John Deere Hit With Class Action Lawsuit for Alleged Tractor Repair Monopoly

The lawsuit is the latest salvo in the ongoing right-to-repair movement that seeks to free devices from manufacturers' arbitrary repair DRM.
Image: Dean Hutton/Bloomberg via Getty Images

A class action lawsuit filed in Chicago has accused John Deere of running an illegal repair monopoly. The lawsuit alleged that John Deere has used software locks and restricted access to repair documentation and tools, making it very difficult for farmers to fix their own agricultural equipment, a problem that Motherboard has documented for years and that lawmakers, the FTC, and even the Biden administration have acknowledged.


“Farmers have traditionally had the ability to repair and maintain their own tractors as needed, or else have had the option to bring their tractors to an independent mechanic,” the lawsuit said. “However, in newer generations of its agricultural equipment, Deere has deliberately monopolized the market for repair and maintenance services of its agricultural equipment with Engine Control Units (ECUs) by making crucial software and repair tools inaccessible to farmers and independent repair shops.”

The lawsuit claims John Deere is violating antitrust rules and also alleges that Deere is illegally “tying” farmers to Deere-authorized service centers through arbitrary means.

John Deere has increasingly moved toward implementing software locks tied to repair parts that make it difficult for farmers and independent mechanics to fix tractors without specialized software or access from John Deere. It has also lobbied heavily against proposed legislation that would prevent some of the arbitrary locks Deere and other companies put on their devices. In recent decades, the tractor maker has added software suites to its tractors and other farm equipment that provide helpful services, but also give the company a measure of control over how the farmer uses the machine. If a farmer wanted to fix their own John Deere tractor, they often had to hack it to circumvent the company’s software locks.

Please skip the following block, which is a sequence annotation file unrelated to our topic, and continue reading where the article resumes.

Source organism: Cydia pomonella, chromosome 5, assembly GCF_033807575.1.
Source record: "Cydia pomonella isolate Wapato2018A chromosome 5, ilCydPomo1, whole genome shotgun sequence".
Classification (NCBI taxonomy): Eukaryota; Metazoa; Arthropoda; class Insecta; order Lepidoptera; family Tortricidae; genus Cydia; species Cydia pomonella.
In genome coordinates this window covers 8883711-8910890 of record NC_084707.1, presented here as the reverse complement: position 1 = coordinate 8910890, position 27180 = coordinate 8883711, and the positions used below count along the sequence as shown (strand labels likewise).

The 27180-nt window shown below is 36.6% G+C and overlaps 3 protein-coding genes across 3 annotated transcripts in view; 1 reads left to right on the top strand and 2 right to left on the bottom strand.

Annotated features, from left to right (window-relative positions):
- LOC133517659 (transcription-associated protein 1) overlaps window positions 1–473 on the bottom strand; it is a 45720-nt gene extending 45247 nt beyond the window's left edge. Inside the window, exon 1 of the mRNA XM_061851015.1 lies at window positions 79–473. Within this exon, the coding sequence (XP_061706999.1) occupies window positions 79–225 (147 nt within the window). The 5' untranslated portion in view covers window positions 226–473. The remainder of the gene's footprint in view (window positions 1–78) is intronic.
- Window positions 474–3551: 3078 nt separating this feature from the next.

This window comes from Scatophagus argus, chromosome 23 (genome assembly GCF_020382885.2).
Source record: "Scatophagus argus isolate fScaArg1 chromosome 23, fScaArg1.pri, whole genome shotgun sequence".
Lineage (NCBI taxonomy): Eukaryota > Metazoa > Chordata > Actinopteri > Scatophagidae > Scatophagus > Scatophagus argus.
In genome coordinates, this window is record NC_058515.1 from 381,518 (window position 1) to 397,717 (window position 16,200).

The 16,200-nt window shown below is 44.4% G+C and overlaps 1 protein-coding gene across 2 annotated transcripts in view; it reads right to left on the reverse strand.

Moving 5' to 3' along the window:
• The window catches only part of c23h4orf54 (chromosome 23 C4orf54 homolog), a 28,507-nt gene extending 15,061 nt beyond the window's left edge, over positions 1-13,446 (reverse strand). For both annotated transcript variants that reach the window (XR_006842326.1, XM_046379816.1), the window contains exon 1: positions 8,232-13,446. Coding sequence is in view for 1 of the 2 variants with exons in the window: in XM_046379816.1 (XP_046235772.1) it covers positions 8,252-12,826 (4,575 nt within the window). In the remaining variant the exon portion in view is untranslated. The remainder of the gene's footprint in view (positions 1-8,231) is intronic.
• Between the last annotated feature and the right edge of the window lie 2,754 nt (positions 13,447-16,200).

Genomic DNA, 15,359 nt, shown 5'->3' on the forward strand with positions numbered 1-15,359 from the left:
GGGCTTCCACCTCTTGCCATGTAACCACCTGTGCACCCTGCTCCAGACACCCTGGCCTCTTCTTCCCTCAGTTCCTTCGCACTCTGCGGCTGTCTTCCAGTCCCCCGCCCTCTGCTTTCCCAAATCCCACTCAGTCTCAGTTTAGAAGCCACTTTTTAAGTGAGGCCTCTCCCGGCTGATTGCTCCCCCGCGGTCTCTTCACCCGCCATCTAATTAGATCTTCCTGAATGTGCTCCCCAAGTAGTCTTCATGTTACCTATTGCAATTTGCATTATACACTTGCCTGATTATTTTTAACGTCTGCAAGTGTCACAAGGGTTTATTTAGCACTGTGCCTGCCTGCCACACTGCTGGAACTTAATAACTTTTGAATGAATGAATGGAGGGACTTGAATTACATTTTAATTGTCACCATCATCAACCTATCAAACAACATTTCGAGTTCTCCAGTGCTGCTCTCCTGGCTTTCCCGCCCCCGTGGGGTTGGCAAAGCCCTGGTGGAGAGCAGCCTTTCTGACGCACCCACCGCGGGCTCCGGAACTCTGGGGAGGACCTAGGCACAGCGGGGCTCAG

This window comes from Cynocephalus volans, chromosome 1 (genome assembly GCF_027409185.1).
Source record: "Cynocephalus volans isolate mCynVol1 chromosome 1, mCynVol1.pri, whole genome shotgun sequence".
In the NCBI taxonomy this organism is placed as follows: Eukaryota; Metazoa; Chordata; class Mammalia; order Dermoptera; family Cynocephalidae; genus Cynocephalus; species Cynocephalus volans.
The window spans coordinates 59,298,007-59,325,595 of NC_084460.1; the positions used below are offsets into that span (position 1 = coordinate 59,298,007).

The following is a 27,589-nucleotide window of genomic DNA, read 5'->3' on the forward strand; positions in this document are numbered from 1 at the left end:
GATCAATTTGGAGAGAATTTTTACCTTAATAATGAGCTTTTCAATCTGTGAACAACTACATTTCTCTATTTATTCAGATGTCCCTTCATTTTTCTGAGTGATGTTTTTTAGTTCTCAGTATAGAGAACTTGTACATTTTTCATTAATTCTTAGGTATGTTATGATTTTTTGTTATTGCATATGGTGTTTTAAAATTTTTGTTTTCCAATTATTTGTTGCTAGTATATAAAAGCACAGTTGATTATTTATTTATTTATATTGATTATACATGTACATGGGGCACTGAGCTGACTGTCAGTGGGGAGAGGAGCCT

The situation is so bad that it’s created a boom in the secondary market. Used tractors are selling for hundreds of thousands of dollars, in part, because they’re easier to repair than modern machines. 

Forest River Farms, a farming corporation in North Dakota, filed the recent antitrust lawsuit against John Deere, alleging that “Deere’s network of highly-consolidated independent dealerships is not permitted through their agreements with Deere to provide farmers or repair shops with access to the same software and repair tools the Dealerships have.”

“As a result of shutting out farmers and independent repair shops from accessing the necessary resources for repairs, Deere and the Dealerships have cornered the Deere Repair Services Market in the United States for Deere-branded agricultural equipment controlled by ECUs and have derived supracompetitive profits from the sale of repair and maintenance services,” the lawsuit, which repeatedly cites some of Motherboard’s reporting on the issue, continues.

Deere did not immediately respond to a request for comment from Motherboard and has not yet responded to the lawsuit, according to the court case’s docket report.

The lawsuit is another blow against companies like Apple and John Deere that want to make it hard for people to fix the stuff they’ve bought. John Deere uses software to lock farmers out from making repairs because it makes a tidy profit from forcing them into dealerships it controls. It’s a practice that’s gained a lot of legislative and activist attention recently. 

The lawsuit alleges that, though Deere has made some types of software and repair parts available to the public, they are “insufficient to restore competition to the Deere repair services market,” and notes that “there are no legitimate reasons to restrict access to necessary repair tools.”

Last year, President Biden signed an executive order aimed at making it easier for everyone to fix their own stuff. He also directed the FTC to formally adopt a pro right-to-repair platform. Legislation has been introduced in congress that would enshrine the right-to-repair and similar laws are working their way through various statehouses across the country. Microsoft's shareholders have pressed the company to do more for repair and even Apple is backing away from its monopolistic repair practices.

“If John Deere continues to lock farmers out of repair, the company may reap what it sows,” Kevin O’Reilly, PIRG’s Right to Repair campaign director, said in a statement. “Deere’s best bet is to embrace Right to Repair wholeheartedly and give farmers everything they need to fix their tractors. Deere’s restrictions violate basic ownership rights, do wrong by farmers and expose the company to legal ramifications. Hopefully this lawsuit—together with state action, pressure from the Biden administration and the FTC's decision to enforce repair restrictions—gets the message across: It’s time to let farmers fix their stuff."